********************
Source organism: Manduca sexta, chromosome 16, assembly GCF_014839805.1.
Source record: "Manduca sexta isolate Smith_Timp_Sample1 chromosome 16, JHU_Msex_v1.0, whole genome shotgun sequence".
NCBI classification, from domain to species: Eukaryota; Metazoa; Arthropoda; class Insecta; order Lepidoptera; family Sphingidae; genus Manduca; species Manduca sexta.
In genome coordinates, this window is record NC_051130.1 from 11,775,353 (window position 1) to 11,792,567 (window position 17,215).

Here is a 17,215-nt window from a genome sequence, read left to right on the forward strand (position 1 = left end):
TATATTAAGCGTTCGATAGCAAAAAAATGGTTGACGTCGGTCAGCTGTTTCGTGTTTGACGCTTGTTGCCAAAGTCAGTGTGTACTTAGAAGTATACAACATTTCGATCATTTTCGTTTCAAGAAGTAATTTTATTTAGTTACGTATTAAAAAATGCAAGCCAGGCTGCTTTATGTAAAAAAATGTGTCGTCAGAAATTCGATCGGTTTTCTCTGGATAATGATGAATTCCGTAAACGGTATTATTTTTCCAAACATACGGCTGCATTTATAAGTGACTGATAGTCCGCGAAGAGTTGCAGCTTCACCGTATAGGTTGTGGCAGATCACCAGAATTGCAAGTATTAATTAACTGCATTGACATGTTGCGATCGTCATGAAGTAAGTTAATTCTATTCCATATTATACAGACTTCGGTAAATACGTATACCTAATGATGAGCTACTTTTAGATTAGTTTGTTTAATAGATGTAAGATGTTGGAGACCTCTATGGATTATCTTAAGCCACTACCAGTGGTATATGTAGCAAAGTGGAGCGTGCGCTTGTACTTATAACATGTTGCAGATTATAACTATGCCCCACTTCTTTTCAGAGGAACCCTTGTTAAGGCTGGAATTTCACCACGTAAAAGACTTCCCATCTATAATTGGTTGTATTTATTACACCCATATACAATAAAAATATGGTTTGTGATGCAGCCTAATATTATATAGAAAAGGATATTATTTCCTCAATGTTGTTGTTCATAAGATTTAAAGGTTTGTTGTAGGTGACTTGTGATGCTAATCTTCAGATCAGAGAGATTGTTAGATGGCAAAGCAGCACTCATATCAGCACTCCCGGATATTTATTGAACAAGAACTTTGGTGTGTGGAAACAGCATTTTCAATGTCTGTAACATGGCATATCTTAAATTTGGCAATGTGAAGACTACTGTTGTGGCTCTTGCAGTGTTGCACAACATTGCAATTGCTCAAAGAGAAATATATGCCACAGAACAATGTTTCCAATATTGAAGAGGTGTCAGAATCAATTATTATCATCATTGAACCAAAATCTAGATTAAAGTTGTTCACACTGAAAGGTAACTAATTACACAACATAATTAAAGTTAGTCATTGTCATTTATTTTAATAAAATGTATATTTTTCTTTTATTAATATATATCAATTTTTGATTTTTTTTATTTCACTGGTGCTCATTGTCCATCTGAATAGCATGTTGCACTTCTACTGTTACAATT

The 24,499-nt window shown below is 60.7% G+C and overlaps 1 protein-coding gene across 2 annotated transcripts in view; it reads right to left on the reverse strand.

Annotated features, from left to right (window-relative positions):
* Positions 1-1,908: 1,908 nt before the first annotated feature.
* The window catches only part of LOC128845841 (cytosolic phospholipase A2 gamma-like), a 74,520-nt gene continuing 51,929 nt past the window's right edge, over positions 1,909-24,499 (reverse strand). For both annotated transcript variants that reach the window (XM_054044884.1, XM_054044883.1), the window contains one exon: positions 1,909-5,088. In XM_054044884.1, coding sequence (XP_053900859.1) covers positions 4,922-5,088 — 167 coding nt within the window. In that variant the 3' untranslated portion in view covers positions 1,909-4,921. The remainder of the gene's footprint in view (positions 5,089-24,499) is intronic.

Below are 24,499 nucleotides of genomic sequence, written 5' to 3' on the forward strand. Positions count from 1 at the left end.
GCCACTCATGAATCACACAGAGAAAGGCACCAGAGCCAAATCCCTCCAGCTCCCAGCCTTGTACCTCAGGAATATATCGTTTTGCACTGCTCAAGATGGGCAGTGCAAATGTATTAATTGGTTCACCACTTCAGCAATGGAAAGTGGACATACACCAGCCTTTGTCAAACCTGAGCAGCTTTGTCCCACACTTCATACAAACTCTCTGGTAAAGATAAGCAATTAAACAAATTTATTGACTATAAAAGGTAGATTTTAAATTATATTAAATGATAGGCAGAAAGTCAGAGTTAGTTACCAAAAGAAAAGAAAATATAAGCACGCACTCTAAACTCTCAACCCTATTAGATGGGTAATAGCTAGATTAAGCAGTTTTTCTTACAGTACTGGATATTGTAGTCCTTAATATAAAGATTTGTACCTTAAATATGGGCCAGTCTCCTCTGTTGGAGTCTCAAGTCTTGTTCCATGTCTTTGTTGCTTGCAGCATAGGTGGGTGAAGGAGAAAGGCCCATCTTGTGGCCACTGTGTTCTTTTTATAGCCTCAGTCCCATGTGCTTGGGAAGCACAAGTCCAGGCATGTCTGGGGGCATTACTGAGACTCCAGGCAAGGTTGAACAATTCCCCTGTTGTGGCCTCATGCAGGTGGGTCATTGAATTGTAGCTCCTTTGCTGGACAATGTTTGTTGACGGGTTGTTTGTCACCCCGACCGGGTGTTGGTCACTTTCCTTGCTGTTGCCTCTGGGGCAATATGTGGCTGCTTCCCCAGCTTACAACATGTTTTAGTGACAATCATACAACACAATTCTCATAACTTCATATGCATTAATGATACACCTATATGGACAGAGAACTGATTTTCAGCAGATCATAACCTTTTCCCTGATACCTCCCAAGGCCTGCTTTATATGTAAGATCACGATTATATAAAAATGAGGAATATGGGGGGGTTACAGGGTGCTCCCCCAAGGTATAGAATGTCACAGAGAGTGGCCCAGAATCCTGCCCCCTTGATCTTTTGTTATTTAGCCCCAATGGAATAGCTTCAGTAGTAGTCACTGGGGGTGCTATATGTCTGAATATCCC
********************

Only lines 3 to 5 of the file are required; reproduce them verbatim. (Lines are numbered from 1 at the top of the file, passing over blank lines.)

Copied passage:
NCBI classification, from domain to species: Eukaryota; Metazoa; Arthropoda; class Insecta; order Lepidoptera; family Sphingidae; genus Manduca; species Manduca sexta.
In genome coordinates, this window is record NC_051130.1 from 11,775,353 (window position 1) to 11,792,567 (window position 17,215).

Here is a 17,215-nt window from a genome sequence, read left to right on the forward strand (position 1 = left end):